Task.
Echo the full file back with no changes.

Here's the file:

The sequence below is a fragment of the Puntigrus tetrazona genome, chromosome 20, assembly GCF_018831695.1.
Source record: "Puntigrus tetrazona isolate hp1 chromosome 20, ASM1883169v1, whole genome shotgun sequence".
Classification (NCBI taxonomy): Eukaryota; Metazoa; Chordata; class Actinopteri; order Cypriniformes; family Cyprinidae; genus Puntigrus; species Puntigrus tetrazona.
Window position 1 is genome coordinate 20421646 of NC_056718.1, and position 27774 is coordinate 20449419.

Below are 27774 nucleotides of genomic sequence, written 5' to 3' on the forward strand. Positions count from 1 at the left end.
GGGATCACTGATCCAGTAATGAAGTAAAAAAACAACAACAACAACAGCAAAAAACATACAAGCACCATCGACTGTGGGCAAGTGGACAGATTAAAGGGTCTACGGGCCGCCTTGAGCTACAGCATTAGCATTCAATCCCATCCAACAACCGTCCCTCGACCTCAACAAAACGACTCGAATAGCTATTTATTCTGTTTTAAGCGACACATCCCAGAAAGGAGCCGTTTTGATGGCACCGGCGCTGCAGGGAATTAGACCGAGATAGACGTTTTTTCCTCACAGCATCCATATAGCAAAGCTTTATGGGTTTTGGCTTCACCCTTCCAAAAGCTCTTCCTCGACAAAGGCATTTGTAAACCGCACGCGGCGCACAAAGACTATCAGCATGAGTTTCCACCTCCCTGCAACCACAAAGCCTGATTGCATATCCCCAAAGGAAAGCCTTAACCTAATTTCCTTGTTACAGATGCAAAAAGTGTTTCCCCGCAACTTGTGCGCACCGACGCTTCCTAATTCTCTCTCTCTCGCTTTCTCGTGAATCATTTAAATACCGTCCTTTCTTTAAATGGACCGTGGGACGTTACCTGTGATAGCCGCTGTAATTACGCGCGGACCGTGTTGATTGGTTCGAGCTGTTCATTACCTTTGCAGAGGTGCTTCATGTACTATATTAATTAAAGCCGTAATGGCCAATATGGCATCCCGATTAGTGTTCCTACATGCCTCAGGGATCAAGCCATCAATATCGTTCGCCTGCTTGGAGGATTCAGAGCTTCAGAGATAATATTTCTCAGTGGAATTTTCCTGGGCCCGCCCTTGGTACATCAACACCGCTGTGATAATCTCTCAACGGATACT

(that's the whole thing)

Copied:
The sequence below is a fragment of the Puntigrus tetrazona genome, chromosome 20, assembly GCF_018831695.1.
Source record: "Puntigrus tetrazona isolate hp1 chromosome 20, ASM1883169v1, whole genome shotgun sequence".
Classification (NCBI taxonomy): Eukaryota; Metazoa; Chordata; class Actinopteri; order Cypriniformes; family Cyprinidae; genus Puntigrus; species Puntigrus tetrazona.
Window position 1 is genome coordinate 20421646 of NC_056718.1, and position 27774 is coordinate 20449419.

Below are 27774 nucleotides of genomic sequence, written 5' to 3' on the forward strand. Positions count from 1 at the left end.
GGGATCACTGATCCAGTAATGAAGTAAAAAAACAACAACAACAACAGCAAAAAACATACAAGCACCATCGACTGTGGGCAAGTGGACAGATTAAAGGGTCTACGGGCCGCCTTGAGCTACAGCATTAGCATTCAATCCCATCCAACAACCGTCCCTCGACCTCAACAAAACGACTCGAATAGCTATTTATTCTGTTTTAAGCGACACATCCCAGAAAGGAGCCGTTTTGATGGCACCGGCGCTGCAGGGAATTAGACCGAGATAGACGTTTTTTCCTCACAGCATCCATATAGCAAAGCTTTATGGGTTTTGGCTTCACCCTTCCAAAAGCTCTTCCTCGACAAAGGCATTTGTAAACCGCACGCGGCGCACAAAGACTATCAGCATGAGTTTCCACCTCCCTGCAACCACAAAGCCTGATTGCATATCCCCAAAGGAAAGCCTTAACCTAATTTCCTTGTTACAGATGCAAAAAGTGTTTCCCCGCAACTTGTGCGCACCGACGCTTCCTAATTCTCTCTCTCTCGCTTTCTCGTGAATCATTTAAATACCGTCCTTTCTTTAAATGGACCGTGGGACGTTACCTGTGATAGCCGCTGTAATTACGCGCGGACCGTGTTGATTGGTTCGAGCTGTTCATTACCTTTGCAGAGGTGCTTCATGTACTATATTAATTAAAGCCGTAATGGCCAATATGGCATCCCGATTAGTGTTCCTACATGCCTCAGGGATCAAGCCATCAATATCGTTCGCCTGCTTGGAGGATTCAGAGCTTCAGAGATAATATTTCTCAGTGGAATTTTCCTGGGCCCGCCCTTGGTACATCAACACCGCTGTGATAATCTCTCAACGGATACT